Aerial Adventure Of Carlotta, The Lady Aeronaut Or Sky-larking In Cloudland,

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The spectacle will long be remembered as the I finest… in this region,” the reporter wrote. I “The lady was dressed in a jaunty suit of blue flannel trimmed with gold braid, her short skirts revealing neat-fitting gaiters. A nobby sailor’s hat of plaited straw crowned the whole and gave her face a boyish piquancy. She stepped lightly into the frail contrivance which serves Carlotta in lieu of a basket. This consists of a thin wooden platform suspended by hammock twine to the concentrating ring of the balloon, and as the Aerial gently arose, the entire proportions of her youthful figure could be plainly seen, apparently standing on the very air itself as she waved her hat in salute. The Aerial glided slowly northeastward rising to a height of about a mile, then it retraced its path, passing quietly directly over the public square, and drifting westward toward Lake Ontario.”

The reporter, writing for the Watertown, New York, Daily Times on a July day in 1882, was apparently so carried away by the lady’s “proportions” that he failed to realize what an extraordinary scientific feat he had witnessed. In order to make a balloon ascent and bring the craft safely down again (which she did, out of sight of reporters), Carlotta had to estimate and control with split-second accuracy wind drift, rate of fall, and amount of sideways glide, and make them all come out even at just one point. She was not only daring and pretty; she was something of a genius.

Carlotta, the Lady Aeronaut, would never have gotten off the ground if a lively young New England girl named Mary Breed Hawley (a descendant of the Breeds of Boston’s Breed’s Hill) had not fallen in love with an itinerant photographer, inventor, and selftaught scientist named Carl Myers. The two were well matched in their interests and enthusiasms; in November, 1871, they were married and within a short time settled down in the little town of Mohawk, New York. After a few years as a portrait photographer, Carl turned to a new interest: aerial navigation. It was a challenge that held many separate problems to be solved, just the kinds of problems he liked: how to make a balloon fabric that was impervious to hydrogen gas, exceedingly light in weight, flexible so it could be rolled up and packed, and riot gummy, so it would not stick together; how to make a portable hydrogen generator to inflate the balloon, so that a flight might start from any point desired; and lastly, how to make a basket that was even lighter than the usual wicker kind.

After many experiments, with Mary helping by keeping records, sewing and testing fabric segments, and studying the rather meager literature on meteorology and ballooning, Carl patented a process for making a light but durable balloon that could weather hundreds of ascensions and rough landings. The balloon fabric was dipped three or four times in a mixture of boiled linseed oil and turpentine, so that every pore was sealed and yet the fabric remained thin and flexible.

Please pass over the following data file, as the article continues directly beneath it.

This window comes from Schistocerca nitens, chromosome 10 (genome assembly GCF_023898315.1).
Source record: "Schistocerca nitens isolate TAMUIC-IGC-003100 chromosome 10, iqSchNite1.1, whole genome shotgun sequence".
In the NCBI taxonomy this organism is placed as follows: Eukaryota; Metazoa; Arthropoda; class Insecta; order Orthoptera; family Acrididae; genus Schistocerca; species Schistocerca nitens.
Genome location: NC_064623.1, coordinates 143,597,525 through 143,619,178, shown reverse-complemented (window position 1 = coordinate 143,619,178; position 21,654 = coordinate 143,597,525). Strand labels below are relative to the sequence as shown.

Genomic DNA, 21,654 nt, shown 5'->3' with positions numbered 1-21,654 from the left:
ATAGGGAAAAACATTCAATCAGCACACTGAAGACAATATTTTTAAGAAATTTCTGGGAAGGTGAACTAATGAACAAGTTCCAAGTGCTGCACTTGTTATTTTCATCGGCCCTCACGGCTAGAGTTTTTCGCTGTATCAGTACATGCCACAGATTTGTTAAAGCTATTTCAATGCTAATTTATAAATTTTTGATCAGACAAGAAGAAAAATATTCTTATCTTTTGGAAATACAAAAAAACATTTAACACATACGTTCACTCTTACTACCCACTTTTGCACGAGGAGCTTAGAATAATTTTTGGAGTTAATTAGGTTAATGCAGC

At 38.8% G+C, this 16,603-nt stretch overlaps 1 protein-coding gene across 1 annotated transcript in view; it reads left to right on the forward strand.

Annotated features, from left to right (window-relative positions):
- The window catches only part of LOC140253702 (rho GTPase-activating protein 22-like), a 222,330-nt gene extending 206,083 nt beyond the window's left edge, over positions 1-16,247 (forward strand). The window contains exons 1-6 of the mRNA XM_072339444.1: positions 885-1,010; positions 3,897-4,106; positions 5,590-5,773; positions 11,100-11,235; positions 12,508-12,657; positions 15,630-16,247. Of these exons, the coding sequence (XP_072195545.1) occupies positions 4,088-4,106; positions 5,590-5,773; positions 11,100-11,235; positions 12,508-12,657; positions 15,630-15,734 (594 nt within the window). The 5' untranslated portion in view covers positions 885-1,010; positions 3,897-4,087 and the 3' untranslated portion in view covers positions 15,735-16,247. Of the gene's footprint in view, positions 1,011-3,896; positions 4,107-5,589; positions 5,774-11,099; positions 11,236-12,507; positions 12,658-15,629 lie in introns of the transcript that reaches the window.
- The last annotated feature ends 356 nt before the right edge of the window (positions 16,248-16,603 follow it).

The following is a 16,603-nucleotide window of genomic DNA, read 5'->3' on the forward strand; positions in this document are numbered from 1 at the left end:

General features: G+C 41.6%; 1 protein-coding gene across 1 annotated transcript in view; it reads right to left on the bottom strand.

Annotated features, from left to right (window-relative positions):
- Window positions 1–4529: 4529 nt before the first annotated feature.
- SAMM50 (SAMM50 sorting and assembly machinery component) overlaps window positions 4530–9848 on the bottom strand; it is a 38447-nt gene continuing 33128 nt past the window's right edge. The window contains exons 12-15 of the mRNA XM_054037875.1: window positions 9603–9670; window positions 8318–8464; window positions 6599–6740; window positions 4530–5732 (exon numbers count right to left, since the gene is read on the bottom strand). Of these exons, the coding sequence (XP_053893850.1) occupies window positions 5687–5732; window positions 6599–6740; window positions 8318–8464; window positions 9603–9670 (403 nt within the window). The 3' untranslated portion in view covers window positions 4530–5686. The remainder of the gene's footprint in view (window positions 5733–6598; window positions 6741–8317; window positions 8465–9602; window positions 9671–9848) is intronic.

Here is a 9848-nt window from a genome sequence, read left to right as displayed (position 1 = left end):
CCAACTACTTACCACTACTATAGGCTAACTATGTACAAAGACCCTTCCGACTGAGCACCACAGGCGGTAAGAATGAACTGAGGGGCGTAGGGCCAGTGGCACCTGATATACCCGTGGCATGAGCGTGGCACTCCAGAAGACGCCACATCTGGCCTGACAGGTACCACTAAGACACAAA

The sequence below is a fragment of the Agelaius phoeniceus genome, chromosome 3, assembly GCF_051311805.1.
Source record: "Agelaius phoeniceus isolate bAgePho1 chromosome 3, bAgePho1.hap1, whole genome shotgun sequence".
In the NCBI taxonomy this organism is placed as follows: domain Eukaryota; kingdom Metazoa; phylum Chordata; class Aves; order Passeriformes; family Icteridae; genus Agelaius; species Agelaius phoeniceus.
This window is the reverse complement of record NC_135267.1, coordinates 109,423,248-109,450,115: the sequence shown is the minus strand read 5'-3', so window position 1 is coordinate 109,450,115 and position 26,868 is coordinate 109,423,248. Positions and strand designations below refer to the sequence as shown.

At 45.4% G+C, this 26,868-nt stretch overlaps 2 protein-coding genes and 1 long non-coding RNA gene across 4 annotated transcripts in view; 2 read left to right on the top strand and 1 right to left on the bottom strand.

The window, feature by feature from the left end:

At first Mr. and Mrs. Myers hired a professional aeronaut to take up their balloons. Then, one day in 1880, Carl decided to see whether a tapered, pearshaped balloon would go through the air more easily than a sphere and hold its shape when travelling very rapidly. As the hired balloonist declined to take part in this experiment, Carl went aloft himself. He sat astride a folded band of cloth below the gas bag, with the balloon neck tied down beside him. At a height of two miles, he opened a valve and within one minute he had plummeted halfway to earth. About a thousand feet from the ground, he dropped ballast and released the balloon neck, which flew upward and checked his speed. He then (as he described it later) “slid downward into a cornfield without shock.” The experiment convinced Carl that a properly tapered gas bag, provided with motive power of light weight, would be an ideal solution to the problem of aerial navigation. On this basis he started experiments on horizontal movement.

Having seen her husband careening through the heavens, Mary Myers was determined to emulate him. On the Fourth of July, 1880, àcrowd of 15,000 gathered in Little Falls, New York, to witness her maiden flight. “Mary” seemed too dull a name for so daring a young woman, and, for the occasion, she called herself “Carlotta.” From that day on, few knew Carlotta’s real name. Carl made a change that day, too: he supplied himself with the title of Professor.

In a now-rare pamphlet called Sky-Larking in Cloudland , Carlotta described this first flight. She rose to an altitude of about a mile, where a brisk wind carried her eastward. For a while she was lost in a cold, damp cloud—“the lonesomest place I was ever in.” After emerging, she dispatched several homing pigeons which she had taken along in a basket, with a message to the folks back home in Mohawk, telling of her good flight and where she was about to land. As far as she knew, she said, this was the first time pigeons had ever been dispatched from a balloon aloft to report the progress of the flight. After floating in the air for thirty-five minutes, she made her descent and landed on the farm of a Mr. Davis, about twenty miles from her starting point. Farmer Davis remarked that she was “most too young a girl to be trusted so far from home,” and sent her back to Little Falls by horse and buggy.